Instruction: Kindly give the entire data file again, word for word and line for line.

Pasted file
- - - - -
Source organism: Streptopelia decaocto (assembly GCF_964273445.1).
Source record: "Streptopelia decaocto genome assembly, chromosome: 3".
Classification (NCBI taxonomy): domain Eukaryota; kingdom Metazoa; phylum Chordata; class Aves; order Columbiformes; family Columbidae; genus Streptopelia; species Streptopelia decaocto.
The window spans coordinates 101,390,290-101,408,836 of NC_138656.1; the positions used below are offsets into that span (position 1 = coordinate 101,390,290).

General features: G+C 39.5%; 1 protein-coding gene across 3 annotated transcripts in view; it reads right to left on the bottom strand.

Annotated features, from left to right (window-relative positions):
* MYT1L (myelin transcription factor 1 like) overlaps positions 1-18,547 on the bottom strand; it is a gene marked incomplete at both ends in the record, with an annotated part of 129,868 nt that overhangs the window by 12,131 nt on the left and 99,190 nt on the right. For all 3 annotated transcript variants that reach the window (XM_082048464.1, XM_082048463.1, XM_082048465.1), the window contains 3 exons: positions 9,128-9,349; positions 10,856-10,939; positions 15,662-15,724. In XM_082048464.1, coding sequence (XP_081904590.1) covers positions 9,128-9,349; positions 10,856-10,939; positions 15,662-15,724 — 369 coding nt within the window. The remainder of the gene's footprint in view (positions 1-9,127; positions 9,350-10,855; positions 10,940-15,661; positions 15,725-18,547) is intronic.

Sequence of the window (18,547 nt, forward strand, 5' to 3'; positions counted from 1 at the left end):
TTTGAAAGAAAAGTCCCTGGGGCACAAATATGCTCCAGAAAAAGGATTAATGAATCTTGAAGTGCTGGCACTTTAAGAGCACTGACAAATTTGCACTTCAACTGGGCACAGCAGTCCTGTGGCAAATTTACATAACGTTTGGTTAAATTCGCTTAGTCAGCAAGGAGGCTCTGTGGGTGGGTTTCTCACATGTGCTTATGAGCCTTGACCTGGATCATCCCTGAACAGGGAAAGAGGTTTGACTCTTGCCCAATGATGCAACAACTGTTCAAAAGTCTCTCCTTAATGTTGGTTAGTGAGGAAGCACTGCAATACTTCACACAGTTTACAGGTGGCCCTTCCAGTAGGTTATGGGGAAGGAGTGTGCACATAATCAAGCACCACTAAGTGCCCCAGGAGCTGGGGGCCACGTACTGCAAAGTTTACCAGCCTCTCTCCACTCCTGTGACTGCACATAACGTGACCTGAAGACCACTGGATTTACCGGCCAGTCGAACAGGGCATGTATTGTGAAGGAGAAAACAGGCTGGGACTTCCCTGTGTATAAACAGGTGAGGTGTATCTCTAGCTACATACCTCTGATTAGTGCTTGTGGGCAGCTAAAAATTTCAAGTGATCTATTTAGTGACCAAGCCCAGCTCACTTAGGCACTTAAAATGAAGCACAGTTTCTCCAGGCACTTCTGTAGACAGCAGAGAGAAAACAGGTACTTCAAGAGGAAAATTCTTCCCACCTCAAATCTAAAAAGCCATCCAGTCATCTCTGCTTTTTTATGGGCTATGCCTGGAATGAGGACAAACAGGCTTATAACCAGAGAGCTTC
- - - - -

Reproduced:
Source organism: Streptopelia decaocto (assembly GCF_964273445.1).
Source record: "Streptopelia decaocto genome assembly, chromosome: 3".
Classification (NCBI taxonomy): domain Eukaryota; kingdom Metazoa; phylum Chordata; class Aves; order Columbiformes; family Columbidae; genus Streptopelia; species Streptopelia decaocto.
The window spans coordinates 101,390,290-101,408,836 of NC_138656.1; the positions used below are offsets into that span (position 1 = coordinate 101,390,290).

General features: G+C 39.5%; 1 protein-coding gene across 3 annotated transcripts in view; it reads right to left on the bottom strand.

Annotated features, from left to right (window-relative positions):
* MYT1L (myelin transcription factor 1 like) overlaps positions 1-18,547 on the bottom strand; it is a gene marked incomplete at both ends in the record, with an annotated part of 129,868 nt that overhangs the window by 12,131 nt on the left and 99,190 nt on the right. For all 3 annotated transcript variants that reach the window (XM_082048464.1, XM_082048463.1, XM_082048465.1), the window contains 3 exons: positions 9,128-9,349; positions 10,856-10,939; positions 15,662-15,724. In XM_082048464.1, coding sequence (XP_081904590.1) covers positions 9,128-9,349; positions 10,856-10,939; positions 15,662-15,724 — 369 coding nt within the window. The remainder of the gene's footprint in view (positions 1-9,127; positions 9,350-10,855; positions 10,940-15,661; positions 15,725-18,547) is intronic.

Sequence of the window (18,547 nt, forward strand, 5' to 3'; positions counted from 1 at the left end):
TTTGAAAGAAAAGTCCCTGGGGCACAAATATGCTCCAGAAAAAGGATTAATGAATCTTGAAGTGCTGGCACTTTAAGAGCACTGACAAATTTGCACTTCAACTGGGCACAGCAGTCCTGTGGCAAATTTACATAACGTTTGGTTAAATTCGCTTAGTCAGCAAGGAGGCTCTGTGGGTGGGTTTCTCACATGTGCTTATGAGCCTTGACCTGGATCATCCCTGAACAGGGAAAGAGGTTTGACTCTTGCCCAATGATGCAACAACTGTTCAAAAGTCTCTCCTTAATGTTGGTTAGTGAGGAAGCACTGCAATACTTCACACAGTTTACAGGTGGCCCTTCCAGTAGGTTATGGGGAAGGAGTGTGCACATAATCAAGCACCACTAAGTGCCCCAGGAGCTGGGGGCCACGTACTGCAAAGTTTACCAGCCTCTCTCCACTCCTGTGACTGCACATAACGTGACCTGAAGACCACTGGATTTACCGGCCAGTCGAACAGGGCATGTATTGTGAAGGAGAAAACAGGCTGGGACTTCCCTGTGTATAAACAGGTGAGGTGTATCTCTAGCTACATACCTCTGATTAGTGCTTGTGGGCAGCTAAAAATTTCAAGTGATCTATTTAGTGACCAAGCCCAGCTCACTTAGGCACTTAAAATGAAGCACAGTTTCTCCAGGCACTTCTGTAGACAGCAGAGAGAAAACAGGTACTTCAAGAGGAAAATTCTTCCCACCTCAAATCTAAAAAGCCATCCAGTCATCTCTGCTTTTTTATGGGCTATGCCTGGAATGAGGACAAACAGGCTTATAACCAGAGAGCTTC